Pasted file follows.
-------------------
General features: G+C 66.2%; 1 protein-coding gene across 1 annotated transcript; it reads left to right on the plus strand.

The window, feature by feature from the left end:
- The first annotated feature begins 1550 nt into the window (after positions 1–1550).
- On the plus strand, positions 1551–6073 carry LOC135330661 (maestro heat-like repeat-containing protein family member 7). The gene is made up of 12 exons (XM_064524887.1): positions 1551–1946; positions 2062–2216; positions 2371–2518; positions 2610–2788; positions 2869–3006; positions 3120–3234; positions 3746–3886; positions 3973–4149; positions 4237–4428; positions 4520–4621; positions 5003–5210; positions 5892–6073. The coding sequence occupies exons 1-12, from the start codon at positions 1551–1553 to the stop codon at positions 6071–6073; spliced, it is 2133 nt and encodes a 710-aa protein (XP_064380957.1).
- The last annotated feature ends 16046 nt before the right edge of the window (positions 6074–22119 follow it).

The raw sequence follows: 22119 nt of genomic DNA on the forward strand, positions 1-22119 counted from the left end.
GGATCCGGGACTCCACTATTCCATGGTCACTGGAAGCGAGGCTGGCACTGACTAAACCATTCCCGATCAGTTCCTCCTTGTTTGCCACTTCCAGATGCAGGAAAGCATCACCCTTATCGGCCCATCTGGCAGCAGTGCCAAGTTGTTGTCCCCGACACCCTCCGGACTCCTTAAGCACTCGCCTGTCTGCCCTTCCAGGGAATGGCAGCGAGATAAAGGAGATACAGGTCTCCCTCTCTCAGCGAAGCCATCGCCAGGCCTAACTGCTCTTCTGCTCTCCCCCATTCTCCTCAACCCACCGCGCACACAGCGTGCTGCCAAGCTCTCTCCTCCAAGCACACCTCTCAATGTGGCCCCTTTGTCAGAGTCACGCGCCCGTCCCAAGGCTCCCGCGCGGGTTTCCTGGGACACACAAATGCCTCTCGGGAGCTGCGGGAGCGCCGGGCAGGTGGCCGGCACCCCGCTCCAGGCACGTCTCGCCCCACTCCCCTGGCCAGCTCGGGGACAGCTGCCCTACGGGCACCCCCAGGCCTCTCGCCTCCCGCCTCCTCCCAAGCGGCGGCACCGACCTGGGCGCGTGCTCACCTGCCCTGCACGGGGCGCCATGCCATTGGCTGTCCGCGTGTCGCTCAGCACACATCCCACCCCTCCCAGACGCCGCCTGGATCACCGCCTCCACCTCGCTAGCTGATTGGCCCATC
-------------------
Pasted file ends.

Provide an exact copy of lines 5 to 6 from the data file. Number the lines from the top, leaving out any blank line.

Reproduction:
- The last annotated feature ends 16046 nt before the right edge of the window (positions 6074–22119 follow it).

The raw sequence follows: 22119 nt of genomic DNA on the forward strand, positions 1-22119 counted from the left end.